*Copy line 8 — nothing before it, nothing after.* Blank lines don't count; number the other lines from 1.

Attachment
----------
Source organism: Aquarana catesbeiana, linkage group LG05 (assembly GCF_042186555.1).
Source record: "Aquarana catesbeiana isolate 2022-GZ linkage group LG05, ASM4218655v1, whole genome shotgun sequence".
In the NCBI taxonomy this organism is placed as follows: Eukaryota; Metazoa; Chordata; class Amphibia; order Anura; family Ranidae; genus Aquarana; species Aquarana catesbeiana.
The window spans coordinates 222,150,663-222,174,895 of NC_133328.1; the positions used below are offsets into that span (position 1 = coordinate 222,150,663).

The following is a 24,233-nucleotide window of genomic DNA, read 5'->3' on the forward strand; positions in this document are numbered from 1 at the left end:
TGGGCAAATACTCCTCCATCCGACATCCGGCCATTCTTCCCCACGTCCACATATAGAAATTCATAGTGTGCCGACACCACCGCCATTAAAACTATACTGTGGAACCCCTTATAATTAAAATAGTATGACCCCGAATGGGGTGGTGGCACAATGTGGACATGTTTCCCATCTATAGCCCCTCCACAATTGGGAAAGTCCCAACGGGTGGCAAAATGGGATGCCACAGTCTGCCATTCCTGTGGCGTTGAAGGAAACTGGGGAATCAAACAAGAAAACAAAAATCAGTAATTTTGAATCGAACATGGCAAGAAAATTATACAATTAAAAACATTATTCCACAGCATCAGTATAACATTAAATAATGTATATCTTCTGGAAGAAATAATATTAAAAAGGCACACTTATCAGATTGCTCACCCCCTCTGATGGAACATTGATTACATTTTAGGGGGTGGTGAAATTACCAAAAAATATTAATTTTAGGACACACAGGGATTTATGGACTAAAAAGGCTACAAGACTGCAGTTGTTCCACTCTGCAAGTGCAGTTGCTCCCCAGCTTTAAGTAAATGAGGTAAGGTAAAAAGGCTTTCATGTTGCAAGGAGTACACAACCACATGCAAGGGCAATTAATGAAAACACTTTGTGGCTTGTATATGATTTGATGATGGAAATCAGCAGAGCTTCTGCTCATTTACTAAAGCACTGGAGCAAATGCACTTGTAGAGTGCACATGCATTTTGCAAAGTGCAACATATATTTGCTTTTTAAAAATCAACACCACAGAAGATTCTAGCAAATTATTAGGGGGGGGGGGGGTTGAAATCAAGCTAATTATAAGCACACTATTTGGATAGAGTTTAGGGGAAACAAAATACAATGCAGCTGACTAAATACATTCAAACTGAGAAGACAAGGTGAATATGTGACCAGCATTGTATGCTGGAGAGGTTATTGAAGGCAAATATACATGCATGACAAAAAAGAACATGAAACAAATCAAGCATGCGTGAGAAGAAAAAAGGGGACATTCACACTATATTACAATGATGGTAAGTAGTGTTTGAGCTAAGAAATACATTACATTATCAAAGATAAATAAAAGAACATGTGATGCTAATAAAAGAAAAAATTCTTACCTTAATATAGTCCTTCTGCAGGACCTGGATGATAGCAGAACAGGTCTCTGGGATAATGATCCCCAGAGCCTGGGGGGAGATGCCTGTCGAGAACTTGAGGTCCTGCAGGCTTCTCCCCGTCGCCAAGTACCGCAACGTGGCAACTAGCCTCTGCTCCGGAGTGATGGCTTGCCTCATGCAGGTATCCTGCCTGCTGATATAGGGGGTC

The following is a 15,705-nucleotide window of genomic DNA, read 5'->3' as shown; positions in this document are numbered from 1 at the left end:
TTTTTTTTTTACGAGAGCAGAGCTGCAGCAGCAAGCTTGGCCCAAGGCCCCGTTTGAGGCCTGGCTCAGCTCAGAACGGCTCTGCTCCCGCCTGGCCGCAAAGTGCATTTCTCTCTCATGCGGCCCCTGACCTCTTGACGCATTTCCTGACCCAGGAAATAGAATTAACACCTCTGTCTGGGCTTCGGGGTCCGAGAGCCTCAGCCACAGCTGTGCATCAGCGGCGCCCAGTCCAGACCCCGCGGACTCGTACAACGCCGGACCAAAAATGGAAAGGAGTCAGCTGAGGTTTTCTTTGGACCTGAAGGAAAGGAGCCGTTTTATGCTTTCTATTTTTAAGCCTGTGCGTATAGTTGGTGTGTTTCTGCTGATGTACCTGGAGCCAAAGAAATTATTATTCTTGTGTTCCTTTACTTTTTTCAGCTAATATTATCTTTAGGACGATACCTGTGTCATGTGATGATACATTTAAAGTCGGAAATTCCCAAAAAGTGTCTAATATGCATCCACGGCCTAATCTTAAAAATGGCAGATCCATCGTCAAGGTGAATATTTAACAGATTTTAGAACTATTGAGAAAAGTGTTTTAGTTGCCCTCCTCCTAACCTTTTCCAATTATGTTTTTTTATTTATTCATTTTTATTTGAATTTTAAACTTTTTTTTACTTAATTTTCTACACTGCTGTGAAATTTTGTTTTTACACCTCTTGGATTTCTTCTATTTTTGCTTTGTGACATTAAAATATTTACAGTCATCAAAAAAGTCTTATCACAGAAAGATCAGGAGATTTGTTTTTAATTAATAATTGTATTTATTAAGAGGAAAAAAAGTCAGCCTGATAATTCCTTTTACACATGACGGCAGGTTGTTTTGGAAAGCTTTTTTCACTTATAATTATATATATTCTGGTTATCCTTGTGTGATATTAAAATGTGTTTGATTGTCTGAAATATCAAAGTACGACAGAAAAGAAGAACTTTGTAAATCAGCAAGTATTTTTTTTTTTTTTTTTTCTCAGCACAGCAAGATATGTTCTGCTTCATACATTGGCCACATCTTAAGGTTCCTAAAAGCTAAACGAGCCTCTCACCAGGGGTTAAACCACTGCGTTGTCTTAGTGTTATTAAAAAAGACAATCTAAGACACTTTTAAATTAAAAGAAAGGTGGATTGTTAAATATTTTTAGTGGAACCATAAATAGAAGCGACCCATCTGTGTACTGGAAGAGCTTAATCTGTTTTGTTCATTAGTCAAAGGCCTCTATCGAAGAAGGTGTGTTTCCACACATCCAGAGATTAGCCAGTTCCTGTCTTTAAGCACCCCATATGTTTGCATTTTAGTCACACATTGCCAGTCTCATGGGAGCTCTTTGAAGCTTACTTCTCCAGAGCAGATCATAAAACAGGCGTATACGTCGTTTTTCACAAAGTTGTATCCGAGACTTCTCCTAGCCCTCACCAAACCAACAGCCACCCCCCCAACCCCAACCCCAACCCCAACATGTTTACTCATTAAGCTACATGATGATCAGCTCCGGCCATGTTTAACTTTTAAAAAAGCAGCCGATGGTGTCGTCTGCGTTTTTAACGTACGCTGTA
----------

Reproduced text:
TTTTTTTTTTACGAGAGCAGAGCTGCAGCAGCAAGCTTGGCCCAAGGCCCCGTTTGAGGCCTGGCTCAGCTCAGAACGGCTCTGCTCCCGCCTGGCCGCAAAGTGCATTTCTCTCTCATGCGGCCCCTGACCTCTTGACGCATTTCCTGACCCAGGAAATAGAATTAACACCTCTGTCTGGGCTTCGGGGTCCGAGAGCCTCAGCCACAGCTGTGCATCAGCGGCGCCCAGTCCAGACCCCGCGGACTCGTACAACGCCGGACCAAAAATGGAAAGGAGTCAGCTGAGGTTTTCTTTGGACCTGAAGGAAAGGAGCCGTTTTATGCTTTCTATTTTTAAGCCTGTGCGTATAGTTGGTGTGTTTCTGCTGATGTACCTGGAGCCAAAGAAATTATTATTCTTGTGTTCCTTTACTTTTTTCAGCTAATATTATCTTTAGGACGATACCTGTGTCATGTGATGATACATTTAAAGTCGGAAATTCCCAAAAAGTGTCTAATATGCATCCACGGCCTAATCTTAAAAATGGCAGATCCATCGTCAAGGTGAATATTTAACAGATTTTAGAACTATTGAGAAAAGTGTTTTAGTTGCCCTCCTCCTAACCTTTTCCAATTATGTTTTTTTATTTATTCATTTTTATTTGAATTTTAAACTTTTTTTTACTTAATTTTCTACACTGCTGTGAAATTTTGTTTTTACACCTCTTGGATTTCTTCTATTTTTGCTTTGTGACATTAAAATATTTACAGTCATCAAAAAAGTCTTATCACAGAAAGATCAGGAGATTTGTTTTTAATTAATAATTGTATTTATTAAGAGGAAAAAAAGTCAGCCTGATAATTCCTTTTACACATGACGGCAGGTTGTTTTGGAAAGCTTTTTTCACTTATAATTATATATATTCTGGTTATCCTTGTGTGATATTAAAATGTGTTTGATTGTCTGAAATATCAAAGTACGACAGAAAAGAAGAACTTTGTAAATCAGCAAGTATTTTTTTTTTTTTTTTTTCTCAGCACAGCAAGATATGTTCTGCTTCATACATTGGCCACATCTTAAGGTTCCTAAAAGCTAAACGAGCCTCTCACCAGGGGTTAAACCACTGCGTTGTCTTAGTGTTATTAAAAAAGACAATCTAAGACACTTTTAAATTAAAAGAAAGGTGGATTGTTAAATATTTTTAGTGGAACCATAAATAGAAGCGACCCATCTGTGTACTGGAAGAGCTTAATCTGTTTTGTTCATTAGTCAAAGGCCTCTATCGAAGAAGGTGTGTTTCCACACATCCAGAGATTAGCCAGTTCCTGTCTTTAAGCACCCCATATGTTTGCATTTTAGTCACACATTGCCAGTCTCATGGGAGCTCTTTGAAGCTTACTTCTCCAGAGCAGATCATAAAACAGGCGTATACGTCGTTTTTCACAAAGTTGTATCCGAGACTTCTCCTAGCCCTCACCAAACCAACAGCCACCCCCCCAACCCCAACCCCAACCCCAACATGTTTACTCATTAAGCTACATGATGATCAGCTCCGGCCATGTTTAACTTTTAAAAAAGCAGCCGATGGTGTCGTCTGCGTTTTTAACGTACGCTGTA